Create a Purpose/Passion/Focus

Connecting with another group of people in a different part of the world means that you should have a clear purpose for this connection. What do you hope to accomplish? Do your students know and understand the purpose of the global relationship that you have facilitated? Have you established success criteria for your connection? Will your students be able to delineate what it is that they’re doing and why? Have you created an atmosphere of excitement? Have you discussed your purpose and focus with the other classroom or school? Do you have a detailed plan and schedule for

Focus on a Big Idea

What ‘big idea’ compels you and your students? Creating a critical thinking and problem-solving context almost necessitates focusing on one big idea rather than many ideas. Creating a multi-layer relationship with another classroom or school that touches on many different ideas can become overwhelming. It can also lead to a feeling of failure if there is no sense of completion. This is why you should keep the ‘big idea’ in the forefront of what you hope to accomplish with your connection.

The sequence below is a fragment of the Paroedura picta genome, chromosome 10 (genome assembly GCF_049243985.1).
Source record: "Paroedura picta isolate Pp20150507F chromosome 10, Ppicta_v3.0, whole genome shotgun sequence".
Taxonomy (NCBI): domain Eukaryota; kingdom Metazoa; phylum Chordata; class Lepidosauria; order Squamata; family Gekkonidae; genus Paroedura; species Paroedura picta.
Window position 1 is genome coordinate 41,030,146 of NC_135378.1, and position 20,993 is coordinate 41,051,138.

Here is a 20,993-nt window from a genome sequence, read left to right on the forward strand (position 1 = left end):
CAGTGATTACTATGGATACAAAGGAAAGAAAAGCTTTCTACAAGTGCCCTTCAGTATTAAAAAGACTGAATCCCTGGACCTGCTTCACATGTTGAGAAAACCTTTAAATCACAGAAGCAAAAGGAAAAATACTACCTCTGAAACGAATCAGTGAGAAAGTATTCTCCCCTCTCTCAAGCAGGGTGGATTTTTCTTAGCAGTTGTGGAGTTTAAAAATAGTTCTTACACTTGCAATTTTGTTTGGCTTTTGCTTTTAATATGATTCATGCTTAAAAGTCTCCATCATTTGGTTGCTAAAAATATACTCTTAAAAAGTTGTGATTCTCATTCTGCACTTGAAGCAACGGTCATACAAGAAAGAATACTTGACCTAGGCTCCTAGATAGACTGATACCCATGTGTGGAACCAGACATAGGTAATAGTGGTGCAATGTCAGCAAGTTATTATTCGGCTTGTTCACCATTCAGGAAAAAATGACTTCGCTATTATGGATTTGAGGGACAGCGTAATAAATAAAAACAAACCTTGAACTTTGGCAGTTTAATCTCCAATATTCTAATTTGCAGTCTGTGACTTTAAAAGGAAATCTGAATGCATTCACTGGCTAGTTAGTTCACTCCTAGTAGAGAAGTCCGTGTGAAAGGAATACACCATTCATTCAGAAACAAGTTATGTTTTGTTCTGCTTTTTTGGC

Connect with the Experts

You don’t have to do this alone! There are an array of experts out there who can help you get started, give you exposure to the world of global connections and problem solving, and help you work through your immediate concerns or issues. Taking It Global is a premier example of a world-class organization that can help you figure out the breadth and width of what a global community is all about and what can be accomplished!